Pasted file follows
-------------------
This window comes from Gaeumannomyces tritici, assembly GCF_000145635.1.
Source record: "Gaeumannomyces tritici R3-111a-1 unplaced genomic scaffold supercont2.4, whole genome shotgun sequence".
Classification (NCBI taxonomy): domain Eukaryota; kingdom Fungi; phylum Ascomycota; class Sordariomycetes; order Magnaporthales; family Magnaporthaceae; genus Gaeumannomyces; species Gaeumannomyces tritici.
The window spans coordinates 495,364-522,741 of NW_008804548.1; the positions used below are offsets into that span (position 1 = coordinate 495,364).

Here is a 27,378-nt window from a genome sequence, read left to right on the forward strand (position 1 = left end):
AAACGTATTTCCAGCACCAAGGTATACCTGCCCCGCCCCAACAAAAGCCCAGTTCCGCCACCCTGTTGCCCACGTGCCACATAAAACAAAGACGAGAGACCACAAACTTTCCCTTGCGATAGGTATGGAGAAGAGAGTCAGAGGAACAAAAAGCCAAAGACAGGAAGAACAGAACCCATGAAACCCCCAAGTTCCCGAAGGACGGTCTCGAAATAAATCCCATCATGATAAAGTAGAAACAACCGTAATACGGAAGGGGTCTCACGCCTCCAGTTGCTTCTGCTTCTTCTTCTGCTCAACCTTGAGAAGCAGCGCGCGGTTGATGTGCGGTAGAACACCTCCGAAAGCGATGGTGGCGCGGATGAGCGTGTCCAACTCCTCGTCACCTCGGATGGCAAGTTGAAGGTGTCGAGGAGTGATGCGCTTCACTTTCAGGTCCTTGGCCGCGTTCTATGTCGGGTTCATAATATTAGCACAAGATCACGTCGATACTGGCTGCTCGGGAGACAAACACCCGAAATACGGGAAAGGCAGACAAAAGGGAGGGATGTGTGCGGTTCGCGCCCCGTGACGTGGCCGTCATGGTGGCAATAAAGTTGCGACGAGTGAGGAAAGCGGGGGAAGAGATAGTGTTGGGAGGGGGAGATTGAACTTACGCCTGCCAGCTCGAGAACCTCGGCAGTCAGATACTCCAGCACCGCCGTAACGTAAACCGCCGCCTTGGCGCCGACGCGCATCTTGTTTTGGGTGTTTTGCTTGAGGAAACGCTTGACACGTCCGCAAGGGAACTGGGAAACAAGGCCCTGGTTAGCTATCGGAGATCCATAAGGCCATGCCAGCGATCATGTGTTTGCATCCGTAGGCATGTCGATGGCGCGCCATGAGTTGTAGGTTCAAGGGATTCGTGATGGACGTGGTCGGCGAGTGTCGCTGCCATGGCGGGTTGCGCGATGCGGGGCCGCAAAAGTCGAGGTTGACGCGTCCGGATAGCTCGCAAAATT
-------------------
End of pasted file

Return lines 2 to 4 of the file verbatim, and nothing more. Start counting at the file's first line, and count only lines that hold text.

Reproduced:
Source record: "Gaeumannomyces tritici R3-111a-1 unplaced genomic scaffold supercont2.4, whole genome shotgun sequence".
Classification (NCBI taxonomy): domain Eukaryota; kingdom Fungi; phylum Ascomycota; class Sordariomycetes; order Magnaporthales; family Magnaporthaceae; genus Gaeumannomyces; species Gaeumannomyces tritici.
The window spans coordinates 495,364-522,741 of NW_008804548.1; the positions used below are offsets into that span (position 1 = coordinate 495,364).